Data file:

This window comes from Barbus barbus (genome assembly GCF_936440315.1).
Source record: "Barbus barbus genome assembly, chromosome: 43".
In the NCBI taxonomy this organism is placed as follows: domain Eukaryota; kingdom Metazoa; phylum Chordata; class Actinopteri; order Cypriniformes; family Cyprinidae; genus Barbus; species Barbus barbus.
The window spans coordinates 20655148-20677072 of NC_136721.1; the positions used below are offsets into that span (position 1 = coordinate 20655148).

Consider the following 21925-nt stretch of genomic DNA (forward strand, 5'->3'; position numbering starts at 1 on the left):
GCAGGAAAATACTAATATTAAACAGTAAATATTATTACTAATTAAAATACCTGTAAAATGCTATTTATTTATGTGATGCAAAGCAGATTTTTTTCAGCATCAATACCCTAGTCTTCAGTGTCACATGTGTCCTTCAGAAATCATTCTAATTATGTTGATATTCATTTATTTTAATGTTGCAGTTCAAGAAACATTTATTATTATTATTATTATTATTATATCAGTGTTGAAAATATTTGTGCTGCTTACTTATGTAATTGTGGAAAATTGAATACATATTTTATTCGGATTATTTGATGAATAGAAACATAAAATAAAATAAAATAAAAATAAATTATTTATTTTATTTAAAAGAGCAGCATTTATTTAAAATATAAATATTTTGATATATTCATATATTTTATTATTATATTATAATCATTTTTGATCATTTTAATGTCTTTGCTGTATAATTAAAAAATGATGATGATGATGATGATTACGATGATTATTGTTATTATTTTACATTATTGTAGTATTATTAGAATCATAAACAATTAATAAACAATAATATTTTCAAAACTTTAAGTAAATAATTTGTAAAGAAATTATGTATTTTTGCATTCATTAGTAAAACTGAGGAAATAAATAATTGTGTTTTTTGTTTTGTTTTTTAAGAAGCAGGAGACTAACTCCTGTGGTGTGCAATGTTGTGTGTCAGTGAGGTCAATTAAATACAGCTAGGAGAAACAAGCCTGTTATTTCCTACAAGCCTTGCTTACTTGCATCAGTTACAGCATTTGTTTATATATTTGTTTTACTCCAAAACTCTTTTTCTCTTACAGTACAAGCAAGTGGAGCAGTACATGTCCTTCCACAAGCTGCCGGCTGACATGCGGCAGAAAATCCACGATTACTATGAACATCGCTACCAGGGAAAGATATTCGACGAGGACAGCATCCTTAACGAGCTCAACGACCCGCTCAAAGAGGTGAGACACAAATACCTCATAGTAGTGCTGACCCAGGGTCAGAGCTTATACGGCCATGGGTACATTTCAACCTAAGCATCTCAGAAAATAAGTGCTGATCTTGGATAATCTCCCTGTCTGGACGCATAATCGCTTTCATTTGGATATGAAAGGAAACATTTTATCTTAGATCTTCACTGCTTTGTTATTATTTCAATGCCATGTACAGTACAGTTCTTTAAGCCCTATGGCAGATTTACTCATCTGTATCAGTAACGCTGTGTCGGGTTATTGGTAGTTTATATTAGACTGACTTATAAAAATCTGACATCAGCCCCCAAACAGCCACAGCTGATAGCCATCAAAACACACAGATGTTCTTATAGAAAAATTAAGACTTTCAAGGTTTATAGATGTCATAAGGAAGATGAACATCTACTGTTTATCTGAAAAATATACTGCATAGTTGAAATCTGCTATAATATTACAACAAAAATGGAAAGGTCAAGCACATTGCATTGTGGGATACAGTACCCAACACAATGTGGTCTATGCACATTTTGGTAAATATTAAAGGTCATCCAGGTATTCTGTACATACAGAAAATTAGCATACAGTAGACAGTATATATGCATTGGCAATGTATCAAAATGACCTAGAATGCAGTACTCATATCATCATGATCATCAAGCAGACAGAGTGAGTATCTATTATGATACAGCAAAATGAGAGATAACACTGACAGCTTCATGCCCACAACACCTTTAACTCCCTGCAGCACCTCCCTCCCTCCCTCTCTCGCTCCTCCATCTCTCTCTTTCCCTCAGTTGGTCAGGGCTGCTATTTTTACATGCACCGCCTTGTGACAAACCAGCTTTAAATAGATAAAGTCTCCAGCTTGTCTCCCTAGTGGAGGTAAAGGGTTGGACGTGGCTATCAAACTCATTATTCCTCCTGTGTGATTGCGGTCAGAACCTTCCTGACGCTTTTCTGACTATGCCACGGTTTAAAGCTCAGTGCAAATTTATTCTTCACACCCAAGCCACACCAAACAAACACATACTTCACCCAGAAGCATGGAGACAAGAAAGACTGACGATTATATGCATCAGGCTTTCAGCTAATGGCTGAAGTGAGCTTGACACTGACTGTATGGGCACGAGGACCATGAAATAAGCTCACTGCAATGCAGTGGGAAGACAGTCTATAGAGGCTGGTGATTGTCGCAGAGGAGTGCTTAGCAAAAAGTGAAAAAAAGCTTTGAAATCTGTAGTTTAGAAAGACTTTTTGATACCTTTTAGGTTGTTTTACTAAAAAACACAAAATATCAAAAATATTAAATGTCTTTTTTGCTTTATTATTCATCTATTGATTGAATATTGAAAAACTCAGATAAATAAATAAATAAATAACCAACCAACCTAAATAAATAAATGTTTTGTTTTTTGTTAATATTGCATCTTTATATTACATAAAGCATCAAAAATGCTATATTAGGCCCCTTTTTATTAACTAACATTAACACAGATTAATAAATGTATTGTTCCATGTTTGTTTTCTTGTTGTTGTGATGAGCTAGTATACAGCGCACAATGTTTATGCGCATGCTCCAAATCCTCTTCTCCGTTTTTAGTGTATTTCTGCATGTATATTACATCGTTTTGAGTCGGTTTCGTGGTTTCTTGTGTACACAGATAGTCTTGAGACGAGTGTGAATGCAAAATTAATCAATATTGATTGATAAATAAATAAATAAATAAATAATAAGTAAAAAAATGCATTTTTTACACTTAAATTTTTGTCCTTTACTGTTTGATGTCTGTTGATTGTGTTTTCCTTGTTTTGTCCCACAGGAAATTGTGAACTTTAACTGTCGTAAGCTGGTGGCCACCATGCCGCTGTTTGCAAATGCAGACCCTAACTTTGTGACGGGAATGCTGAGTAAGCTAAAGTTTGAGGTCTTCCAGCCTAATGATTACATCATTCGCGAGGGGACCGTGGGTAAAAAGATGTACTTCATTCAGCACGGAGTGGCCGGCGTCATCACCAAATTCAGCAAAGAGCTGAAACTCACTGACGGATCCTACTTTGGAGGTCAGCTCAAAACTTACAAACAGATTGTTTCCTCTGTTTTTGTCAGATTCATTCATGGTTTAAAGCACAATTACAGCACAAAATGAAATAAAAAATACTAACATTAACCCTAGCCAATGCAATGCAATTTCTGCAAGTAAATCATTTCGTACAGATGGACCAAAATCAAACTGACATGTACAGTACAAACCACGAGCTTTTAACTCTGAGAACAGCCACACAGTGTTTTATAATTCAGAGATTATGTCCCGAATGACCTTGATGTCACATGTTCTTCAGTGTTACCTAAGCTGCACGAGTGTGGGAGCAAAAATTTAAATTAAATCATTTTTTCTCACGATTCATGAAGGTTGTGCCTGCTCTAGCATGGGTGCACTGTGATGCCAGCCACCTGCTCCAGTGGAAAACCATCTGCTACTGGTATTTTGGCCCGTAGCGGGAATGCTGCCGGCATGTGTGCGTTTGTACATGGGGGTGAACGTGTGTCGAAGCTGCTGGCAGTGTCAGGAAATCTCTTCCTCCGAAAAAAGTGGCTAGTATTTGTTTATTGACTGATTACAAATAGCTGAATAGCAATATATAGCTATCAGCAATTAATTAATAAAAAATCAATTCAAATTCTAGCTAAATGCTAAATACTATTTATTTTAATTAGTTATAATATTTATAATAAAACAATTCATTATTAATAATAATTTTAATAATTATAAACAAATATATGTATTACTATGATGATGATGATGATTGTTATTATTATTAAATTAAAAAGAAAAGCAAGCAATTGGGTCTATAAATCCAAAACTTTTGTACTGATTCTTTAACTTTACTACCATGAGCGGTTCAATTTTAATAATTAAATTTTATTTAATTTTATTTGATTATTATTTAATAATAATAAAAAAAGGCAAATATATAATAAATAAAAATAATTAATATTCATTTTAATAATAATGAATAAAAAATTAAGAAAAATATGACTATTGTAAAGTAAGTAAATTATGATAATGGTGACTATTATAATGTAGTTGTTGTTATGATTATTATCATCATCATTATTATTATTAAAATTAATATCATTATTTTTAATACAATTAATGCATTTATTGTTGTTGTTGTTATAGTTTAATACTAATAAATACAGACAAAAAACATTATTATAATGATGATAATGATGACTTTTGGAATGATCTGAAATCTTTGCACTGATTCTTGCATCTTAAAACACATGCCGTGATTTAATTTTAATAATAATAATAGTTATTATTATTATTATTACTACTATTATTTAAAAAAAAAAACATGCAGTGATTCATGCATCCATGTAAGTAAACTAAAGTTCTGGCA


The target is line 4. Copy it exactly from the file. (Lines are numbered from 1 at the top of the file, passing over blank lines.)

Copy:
The window spans coordinates 20655148-20677072 of NC_136721.1; the positions used below are offsets into that span (position 1 = coordinate 20655148).